Don’t get taken in by fads

I’m reading Andreas Köstenberger’s commentary on John, and I found the statement I’ll quote in a moment fascinating. Before I quote Köstenberger, let me set the stage. Throughout the latter half of the 20th century it was fashionable for scholars to view the Gospel of John as the product of a community, circle, or Johannine school. In his commentary, Raymond Brown described a hypothetical 5 stage process of redaction that the Gospel went through. J. L. Martyn also wrote a famous book called History and Theology in the Fourth Gospel. This way of reading the Gospel reflects the judgment that the Gospel of John reflects as much of the “history of the Johannine community”—what happened to the Christians connected to John—as it does the history of Jesus’ earthly life. Köstenberger relates this anecdote:

“In a stunning ‘confession,’ Robert Kysar, at a recent session of the Johannine literature section convened under the auspices of the Society of Biblical Literature, has chronicled the rise and fall of the Martyn/Brown-style ‘Johannine Community’ hypothesis and expressed personal regret for ever having endorsed it.” (Köstenberger, John, 3).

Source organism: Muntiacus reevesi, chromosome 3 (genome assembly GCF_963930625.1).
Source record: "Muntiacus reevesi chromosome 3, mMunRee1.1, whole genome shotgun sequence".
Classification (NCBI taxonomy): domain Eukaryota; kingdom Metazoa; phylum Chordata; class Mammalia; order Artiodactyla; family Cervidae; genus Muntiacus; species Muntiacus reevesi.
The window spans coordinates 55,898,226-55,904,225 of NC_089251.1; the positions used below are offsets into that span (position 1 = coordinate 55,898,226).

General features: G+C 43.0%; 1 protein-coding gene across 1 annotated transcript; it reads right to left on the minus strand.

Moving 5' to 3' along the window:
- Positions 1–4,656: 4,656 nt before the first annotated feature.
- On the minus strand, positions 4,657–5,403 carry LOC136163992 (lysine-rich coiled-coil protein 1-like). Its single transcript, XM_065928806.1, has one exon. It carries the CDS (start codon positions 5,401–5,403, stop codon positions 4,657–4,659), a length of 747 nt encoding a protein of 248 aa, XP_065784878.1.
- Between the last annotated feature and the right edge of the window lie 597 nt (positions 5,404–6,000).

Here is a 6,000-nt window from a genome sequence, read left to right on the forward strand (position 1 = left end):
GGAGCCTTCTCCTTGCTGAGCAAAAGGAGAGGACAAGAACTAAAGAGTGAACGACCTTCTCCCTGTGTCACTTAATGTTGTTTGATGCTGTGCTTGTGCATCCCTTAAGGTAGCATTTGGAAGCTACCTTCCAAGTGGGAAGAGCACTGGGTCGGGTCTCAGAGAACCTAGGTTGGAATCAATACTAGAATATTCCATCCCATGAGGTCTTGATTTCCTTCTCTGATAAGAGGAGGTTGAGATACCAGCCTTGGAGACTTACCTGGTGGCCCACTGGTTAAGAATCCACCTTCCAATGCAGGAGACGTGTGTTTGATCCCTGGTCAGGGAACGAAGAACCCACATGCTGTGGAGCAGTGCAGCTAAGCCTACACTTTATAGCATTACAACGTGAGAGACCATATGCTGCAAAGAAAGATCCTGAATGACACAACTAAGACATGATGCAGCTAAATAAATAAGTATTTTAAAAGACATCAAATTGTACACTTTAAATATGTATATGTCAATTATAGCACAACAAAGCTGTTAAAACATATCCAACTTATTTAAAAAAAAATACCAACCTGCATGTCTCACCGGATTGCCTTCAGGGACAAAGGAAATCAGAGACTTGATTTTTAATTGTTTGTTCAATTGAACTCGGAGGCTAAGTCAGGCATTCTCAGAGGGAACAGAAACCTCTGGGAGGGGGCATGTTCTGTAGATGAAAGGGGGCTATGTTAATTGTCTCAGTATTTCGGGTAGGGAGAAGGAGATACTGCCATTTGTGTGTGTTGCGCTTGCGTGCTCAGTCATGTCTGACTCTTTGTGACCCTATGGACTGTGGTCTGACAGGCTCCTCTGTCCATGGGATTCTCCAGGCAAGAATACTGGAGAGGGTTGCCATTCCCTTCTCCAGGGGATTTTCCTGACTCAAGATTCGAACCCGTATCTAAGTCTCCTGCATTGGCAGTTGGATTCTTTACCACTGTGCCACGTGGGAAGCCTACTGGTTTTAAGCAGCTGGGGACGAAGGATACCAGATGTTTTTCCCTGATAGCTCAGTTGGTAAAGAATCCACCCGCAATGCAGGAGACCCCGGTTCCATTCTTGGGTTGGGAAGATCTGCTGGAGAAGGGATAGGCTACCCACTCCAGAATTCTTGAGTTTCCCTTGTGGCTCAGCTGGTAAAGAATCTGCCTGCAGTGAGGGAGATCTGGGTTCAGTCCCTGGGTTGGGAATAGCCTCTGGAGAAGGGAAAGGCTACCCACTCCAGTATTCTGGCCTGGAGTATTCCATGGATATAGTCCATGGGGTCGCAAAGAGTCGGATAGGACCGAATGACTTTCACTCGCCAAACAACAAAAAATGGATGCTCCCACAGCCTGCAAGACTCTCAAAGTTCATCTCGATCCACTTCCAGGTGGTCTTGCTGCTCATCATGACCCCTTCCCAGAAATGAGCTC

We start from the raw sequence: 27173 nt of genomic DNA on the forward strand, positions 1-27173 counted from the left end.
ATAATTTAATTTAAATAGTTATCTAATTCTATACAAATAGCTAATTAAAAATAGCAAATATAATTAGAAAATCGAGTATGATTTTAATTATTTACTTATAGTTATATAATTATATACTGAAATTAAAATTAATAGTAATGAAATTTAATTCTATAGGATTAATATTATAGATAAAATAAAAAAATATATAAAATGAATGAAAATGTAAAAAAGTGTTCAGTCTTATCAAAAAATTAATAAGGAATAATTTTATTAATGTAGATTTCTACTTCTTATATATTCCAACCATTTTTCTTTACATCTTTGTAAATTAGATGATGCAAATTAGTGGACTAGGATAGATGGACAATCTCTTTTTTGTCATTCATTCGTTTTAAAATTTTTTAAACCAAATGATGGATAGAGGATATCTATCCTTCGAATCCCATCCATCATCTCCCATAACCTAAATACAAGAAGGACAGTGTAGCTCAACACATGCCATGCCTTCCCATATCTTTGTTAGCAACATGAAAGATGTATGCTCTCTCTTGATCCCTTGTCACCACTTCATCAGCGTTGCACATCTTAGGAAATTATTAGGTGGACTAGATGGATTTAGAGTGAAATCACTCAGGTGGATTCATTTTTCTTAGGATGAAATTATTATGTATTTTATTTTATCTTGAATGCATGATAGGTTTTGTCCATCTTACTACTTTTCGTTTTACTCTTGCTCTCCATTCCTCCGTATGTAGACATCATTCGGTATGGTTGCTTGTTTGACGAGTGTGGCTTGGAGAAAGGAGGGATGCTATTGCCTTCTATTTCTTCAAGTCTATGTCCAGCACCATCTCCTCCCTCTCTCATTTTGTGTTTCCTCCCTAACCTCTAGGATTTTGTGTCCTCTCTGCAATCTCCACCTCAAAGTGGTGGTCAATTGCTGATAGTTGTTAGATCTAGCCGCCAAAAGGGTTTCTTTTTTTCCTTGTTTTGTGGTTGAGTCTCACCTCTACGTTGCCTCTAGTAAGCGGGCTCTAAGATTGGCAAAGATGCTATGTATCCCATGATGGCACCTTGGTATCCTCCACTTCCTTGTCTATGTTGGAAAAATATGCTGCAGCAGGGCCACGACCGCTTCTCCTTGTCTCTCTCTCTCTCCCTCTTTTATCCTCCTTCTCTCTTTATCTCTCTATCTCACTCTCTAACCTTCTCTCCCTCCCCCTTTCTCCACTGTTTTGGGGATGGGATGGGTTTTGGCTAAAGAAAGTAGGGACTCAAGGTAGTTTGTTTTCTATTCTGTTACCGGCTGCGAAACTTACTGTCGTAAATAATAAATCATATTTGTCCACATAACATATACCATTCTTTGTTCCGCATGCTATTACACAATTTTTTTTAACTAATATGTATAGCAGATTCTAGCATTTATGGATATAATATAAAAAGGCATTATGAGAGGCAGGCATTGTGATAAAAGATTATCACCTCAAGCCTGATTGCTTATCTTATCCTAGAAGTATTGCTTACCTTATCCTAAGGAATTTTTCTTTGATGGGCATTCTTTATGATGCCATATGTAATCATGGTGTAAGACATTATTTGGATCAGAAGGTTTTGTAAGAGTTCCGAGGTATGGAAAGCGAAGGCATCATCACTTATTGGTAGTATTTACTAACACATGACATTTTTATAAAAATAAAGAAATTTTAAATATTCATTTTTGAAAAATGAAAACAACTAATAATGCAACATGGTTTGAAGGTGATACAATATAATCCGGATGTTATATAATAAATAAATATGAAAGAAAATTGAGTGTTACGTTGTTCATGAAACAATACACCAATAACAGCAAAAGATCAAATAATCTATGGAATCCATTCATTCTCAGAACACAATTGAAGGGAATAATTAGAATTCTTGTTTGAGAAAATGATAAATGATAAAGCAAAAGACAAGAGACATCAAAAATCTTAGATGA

If it’s faddish to look at a naked emperor and go on and on about his beautiful clothes, don’t get taken in by the fad. If it’s faddish to look at a Gospel that claims to be about Jesus and go on and on about what happened to the Christian community in the 50–70 years after Jesus died, don’t get taken in by the fad. The emperor is naked, and one day there will be regret.

2 Comments

Filed under Bible and Theology

2 responses to “Don’t get taken in by fads

  1. Celucien Joseph

    I ordered my copy two days ago and am impatiently waiting to devour it.
    Good observation!

    Blessings

  2. Nathan Finn

    Jim,

    I am preparing a sermon from John’s Gospel, and I was reading the same introductory statements in Dr. Kostenberger’s commentary the same day you posted this entry. I agree wholeheartedly with Dr. Kostenberger’s devout approach to these issues, and I appreciate your insights about the matter. In evangelical scholarship (and kitsch), fad often equals bad. Thanks for the good word.

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